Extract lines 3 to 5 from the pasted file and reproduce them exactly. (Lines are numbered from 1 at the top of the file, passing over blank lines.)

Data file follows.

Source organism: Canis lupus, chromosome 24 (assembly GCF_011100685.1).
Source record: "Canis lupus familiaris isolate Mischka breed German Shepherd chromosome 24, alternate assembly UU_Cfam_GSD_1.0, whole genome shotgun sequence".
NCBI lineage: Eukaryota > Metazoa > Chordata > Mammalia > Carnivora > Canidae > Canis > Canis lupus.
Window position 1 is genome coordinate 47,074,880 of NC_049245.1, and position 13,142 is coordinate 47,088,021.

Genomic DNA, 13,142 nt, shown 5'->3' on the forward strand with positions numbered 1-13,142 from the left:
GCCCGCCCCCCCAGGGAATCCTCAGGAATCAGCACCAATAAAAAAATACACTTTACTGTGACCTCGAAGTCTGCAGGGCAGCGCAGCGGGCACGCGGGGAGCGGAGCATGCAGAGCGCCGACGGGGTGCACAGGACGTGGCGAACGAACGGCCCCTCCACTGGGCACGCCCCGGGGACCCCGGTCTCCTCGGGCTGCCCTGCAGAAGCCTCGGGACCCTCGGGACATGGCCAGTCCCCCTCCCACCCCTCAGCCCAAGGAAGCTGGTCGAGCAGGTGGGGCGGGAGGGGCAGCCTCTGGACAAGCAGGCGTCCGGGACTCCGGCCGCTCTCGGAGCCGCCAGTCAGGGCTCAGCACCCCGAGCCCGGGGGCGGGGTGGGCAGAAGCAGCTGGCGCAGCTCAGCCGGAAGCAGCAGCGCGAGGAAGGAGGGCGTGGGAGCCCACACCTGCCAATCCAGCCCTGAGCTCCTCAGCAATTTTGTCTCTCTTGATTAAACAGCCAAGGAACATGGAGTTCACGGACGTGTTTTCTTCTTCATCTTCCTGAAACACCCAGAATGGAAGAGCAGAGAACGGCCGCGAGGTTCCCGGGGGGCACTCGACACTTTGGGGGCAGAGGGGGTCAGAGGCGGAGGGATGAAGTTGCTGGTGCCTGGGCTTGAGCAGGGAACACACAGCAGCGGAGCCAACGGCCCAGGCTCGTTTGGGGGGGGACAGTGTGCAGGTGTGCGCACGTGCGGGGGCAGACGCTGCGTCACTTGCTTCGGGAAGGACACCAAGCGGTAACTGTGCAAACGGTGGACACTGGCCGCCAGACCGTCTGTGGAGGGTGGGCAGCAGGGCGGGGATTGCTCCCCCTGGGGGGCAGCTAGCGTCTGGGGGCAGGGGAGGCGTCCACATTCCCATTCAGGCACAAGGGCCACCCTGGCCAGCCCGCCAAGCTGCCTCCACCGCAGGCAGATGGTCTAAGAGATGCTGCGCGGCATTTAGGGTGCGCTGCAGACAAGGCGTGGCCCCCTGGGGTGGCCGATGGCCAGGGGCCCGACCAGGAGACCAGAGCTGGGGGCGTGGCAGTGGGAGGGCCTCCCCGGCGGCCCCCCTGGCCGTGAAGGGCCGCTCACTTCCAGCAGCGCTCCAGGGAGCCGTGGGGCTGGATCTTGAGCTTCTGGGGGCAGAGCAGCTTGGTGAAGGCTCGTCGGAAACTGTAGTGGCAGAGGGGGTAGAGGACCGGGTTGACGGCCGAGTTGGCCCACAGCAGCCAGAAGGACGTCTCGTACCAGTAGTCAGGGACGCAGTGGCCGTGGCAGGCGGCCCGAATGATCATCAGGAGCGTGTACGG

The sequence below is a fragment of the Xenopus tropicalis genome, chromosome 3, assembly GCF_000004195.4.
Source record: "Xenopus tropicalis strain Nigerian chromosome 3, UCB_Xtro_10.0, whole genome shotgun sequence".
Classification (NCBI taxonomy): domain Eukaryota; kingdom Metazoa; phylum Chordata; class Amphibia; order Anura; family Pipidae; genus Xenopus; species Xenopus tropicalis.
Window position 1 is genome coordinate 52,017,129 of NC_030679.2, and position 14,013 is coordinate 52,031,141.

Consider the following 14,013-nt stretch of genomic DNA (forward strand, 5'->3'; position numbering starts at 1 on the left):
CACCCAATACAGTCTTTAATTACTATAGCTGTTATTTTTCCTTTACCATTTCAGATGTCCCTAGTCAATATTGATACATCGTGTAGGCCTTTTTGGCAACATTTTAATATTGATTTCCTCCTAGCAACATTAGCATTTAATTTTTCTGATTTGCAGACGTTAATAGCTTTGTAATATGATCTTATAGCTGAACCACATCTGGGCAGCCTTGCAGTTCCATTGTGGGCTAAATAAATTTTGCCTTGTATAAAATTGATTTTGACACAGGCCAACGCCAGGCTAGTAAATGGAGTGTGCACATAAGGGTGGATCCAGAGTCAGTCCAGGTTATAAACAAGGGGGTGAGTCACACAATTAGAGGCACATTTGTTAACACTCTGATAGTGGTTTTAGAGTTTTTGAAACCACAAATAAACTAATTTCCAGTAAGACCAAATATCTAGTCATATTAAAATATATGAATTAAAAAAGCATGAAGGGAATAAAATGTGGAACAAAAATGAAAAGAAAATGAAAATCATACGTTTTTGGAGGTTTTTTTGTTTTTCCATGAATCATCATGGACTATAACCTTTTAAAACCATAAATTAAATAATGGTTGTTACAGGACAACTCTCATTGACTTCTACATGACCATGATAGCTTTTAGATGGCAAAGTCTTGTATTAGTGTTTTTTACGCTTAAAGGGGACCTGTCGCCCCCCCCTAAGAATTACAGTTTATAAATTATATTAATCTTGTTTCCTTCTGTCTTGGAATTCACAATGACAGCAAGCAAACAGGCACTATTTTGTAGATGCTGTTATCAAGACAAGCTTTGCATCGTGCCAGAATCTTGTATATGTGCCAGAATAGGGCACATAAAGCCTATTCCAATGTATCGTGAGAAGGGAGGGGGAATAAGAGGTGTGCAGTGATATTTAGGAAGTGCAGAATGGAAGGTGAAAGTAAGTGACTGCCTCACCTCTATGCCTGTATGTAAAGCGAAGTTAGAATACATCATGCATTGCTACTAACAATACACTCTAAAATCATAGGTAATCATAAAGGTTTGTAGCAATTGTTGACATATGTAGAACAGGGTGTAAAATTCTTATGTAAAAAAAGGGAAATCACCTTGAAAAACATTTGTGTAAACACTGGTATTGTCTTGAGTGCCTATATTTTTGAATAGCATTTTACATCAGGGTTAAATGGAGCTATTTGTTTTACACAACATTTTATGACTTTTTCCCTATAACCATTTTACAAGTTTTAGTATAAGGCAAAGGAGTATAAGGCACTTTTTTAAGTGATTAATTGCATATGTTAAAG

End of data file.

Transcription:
NCBI lineage: Eukaryota > Metazoa > Chordata > Mammalia > Carnivora > Canidae > Canis > Canis lupus.
Window position 1 is genome coordinate 47,074,880 of NC_049245.1, and position 13,142 is coordinate 47,088,021.

Genomic DNA, 13,142 nt, shown 5'->3' on the forward strand with positions numbered 1-13,142 from the left: